Harriet Tubman Comes to the $20 Bill, Hamilton Saved


One version we might see of the Tubman Twenty.

THE WomenOn20s CAMPAIGN scored a big victory on Wednesday, with Treasury Secretary Jack Lew’s announcement that Harriet Tubman would replace Andrew Jackson on the $20 bill. The decision to boot Jackson to the back of the note came after months of deliberation, much of which was centered around swapping out Founding Father Alexander Hamilton’s mug with a woman’s on the $10 bill. Although the consensus, by and large, is that the decision to cut the seventh president instead of the first treasury secretary is the right one, the fact remains that Hamilton should never have been on the chopping block.

Various media outlets have credited the success of Lin-Manuel Miranda’s Hamilton with saving its subject’s placement on the $10 bill. The hit Broadway musical certainly may have scored Hamilton some points in the court of public opinion, but, in ethical terms, Jackson is — and has always been — the clear candidate for replacement.

Jackson held the presidency for two terms, from 1829 to 1837. For his heritage, politics, and military career, the Carolina native continues to be held in high regard by some Southerners and military servicepeople. He was born a poor orphan and died a rich former president. At least one historian believes Jackson’s campaign against the Bank of the United States echoes the anti-Wall Street sentiments of Senator Bernie Sanders (D-VT).

There’s no mincing words when it comes to Jackson’s career as a slaver, however. As the seventh president’s estate, the Hermitage, admits: “In all reality, slavery was the source of Andrew Jackson’s wealth.” As president, Jackson owned more than 100 slaves — a number that swelled to more than 150 by the time of his death in 1845. He was not a self-made man, but instead relied on slave labor to grow his own wealth.

He also advocated for “state’s rights,” a term bandied at the time — and, to some extent, today — as a dogwhistle to racists and plantation owners who opposed a federal ban on slavery. Although he did seek military power to enforce federal law in South Carolina — an action NPR’s Steve Inskeep credits with delaying the Civil War by 30 years — Jackson refused to do the same when Georgia stole “millions of acres of land that had been guaranteed to the Cherokee Indians under federal law.”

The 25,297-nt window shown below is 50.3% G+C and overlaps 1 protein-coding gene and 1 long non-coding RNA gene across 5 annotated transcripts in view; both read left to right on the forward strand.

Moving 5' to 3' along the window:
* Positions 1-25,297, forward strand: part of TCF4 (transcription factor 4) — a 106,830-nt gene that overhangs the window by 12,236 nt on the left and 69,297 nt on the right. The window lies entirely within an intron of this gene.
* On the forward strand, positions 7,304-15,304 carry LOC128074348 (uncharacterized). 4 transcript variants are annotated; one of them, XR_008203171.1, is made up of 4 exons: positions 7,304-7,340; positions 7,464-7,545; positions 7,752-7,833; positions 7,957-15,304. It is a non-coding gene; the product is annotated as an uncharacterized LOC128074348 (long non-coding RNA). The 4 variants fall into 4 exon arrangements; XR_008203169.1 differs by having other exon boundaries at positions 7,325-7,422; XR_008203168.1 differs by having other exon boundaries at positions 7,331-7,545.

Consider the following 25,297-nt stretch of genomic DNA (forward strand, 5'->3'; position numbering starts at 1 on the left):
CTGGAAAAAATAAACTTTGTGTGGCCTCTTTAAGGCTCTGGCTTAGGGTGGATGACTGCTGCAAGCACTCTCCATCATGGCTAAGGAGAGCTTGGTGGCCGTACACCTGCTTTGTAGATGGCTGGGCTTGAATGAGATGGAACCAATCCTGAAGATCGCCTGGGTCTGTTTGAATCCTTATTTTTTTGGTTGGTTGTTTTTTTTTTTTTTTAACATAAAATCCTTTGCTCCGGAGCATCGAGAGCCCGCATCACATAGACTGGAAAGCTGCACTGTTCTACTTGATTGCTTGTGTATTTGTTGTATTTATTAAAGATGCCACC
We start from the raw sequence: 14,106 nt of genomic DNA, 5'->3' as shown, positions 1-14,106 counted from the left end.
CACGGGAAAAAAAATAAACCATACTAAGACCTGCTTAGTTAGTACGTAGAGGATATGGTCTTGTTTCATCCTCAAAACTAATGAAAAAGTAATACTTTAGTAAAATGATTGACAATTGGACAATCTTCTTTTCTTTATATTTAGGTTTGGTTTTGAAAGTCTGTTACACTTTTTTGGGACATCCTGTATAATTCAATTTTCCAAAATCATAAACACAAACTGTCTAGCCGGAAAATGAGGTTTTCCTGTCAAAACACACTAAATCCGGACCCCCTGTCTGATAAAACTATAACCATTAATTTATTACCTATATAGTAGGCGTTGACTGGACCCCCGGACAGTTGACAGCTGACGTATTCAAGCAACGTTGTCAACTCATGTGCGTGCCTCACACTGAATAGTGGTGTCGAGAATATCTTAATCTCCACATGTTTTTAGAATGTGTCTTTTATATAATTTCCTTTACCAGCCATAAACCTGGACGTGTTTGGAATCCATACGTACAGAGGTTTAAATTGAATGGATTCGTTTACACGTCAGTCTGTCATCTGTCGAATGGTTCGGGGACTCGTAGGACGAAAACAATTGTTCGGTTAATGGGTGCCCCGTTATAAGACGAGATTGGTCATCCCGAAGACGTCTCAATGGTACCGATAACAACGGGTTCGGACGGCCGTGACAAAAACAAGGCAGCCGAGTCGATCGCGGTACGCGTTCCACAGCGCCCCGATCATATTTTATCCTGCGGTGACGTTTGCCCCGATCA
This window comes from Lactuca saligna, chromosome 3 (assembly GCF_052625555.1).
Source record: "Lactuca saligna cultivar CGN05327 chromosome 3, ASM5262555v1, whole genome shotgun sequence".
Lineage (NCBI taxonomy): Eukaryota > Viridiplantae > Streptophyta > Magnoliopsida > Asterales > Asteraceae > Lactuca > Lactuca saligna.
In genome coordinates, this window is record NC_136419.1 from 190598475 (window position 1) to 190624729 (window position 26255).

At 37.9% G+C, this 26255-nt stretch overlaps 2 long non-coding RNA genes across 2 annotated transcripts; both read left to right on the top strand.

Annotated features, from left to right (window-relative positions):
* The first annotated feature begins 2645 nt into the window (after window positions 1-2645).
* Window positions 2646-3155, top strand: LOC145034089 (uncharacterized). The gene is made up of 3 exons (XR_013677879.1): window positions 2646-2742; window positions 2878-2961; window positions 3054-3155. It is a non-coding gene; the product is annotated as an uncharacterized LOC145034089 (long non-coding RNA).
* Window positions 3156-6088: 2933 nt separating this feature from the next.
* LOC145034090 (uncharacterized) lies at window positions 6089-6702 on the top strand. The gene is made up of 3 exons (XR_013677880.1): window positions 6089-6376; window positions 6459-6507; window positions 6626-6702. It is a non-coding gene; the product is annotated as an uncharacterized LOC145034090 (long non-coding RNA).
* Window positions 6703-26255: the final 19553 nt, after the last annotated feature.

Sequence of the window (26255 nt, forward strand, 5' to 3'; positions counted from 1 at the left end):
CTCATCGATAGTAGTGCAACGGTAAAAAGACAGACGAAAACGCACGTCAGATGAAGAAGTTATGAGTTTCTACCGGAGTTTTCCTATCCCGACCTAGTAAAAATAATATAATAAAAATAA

Which, of course, brings us to Jackson’s most notorious presidential legacy: the Native American genocide. More than a decade before he became president, Jackson led a military action against the Creek Indians, which cost them 22 million acres of land in what are now the states of Georgia and Alabama. A few years later, he negotiated treaties that cheated Southern tribes out of their land, which gave the federal government “control over three-quarters of Alabama and Florida, as well as parts of Georgia, Tennessee, Mississippi, Kentucky and North Carolina.”

Shortly after he became president, Jackson pushed his Indian Removal Act through Congress. A reiteration of the treaties Jackson negotiated in the 1810s, the Indian Removal Act required Native Americans living in the Eastern U.S. to trade their property for land in the West, or else become citizens of their so-called “home states.” Although billed as a peaceful and voluntary decision on the part of indigenous tribes and individuals, the Indian Removal Act resulted in a bloody and violent forced relocation, and, for the Cherokee, the Trail of Tears.

Clearly, Jackson should have been the first, and only, candidate for removal, because his legacy as a slaver and genocidal xenophobe should hold no honor in this country. He’s also the polar opposite of Hamilton, who was inexplicably the original target.

Like Jackson, Hamilton rose from humble beginnings to become one of the most powerful men in the U.S. He was a lifelong abolitionist, and co-founder of the New York Manumission Society: the state’s first abolitionist organization. Hamilton’s work as Secretary of the Treasury laid the foundation for the strong, centralized government that would eventually abolish slavery some 60 years after his death.

Additionally, as the country’s first treasury secretary, Hamilton deserves to be on our currency more than any other figure in U.S. history — with the exception, perhaps, of George Washington.

All this discussion of men should not discount the fact that Harriet Tubman — a black woman with disabilities, who was born into slavery and uneducated, led dozens of people to freedom, and later became the first woman in the States to plan and execute an armed military campaign, one which liberated more than 700 slaves in South Carolina — will become the first woman to appear on U.S. bills since the 1890s. Not only is she the first woman of color to grace our notes, but she is also the third woman of color — after Pocahontas and Sacagawea — to appear on any of this country’s money. And, of course, Tubman is the first African-American woman to hold a place on U.S. currency.

Jackson, deservedly, is rolling in his grave.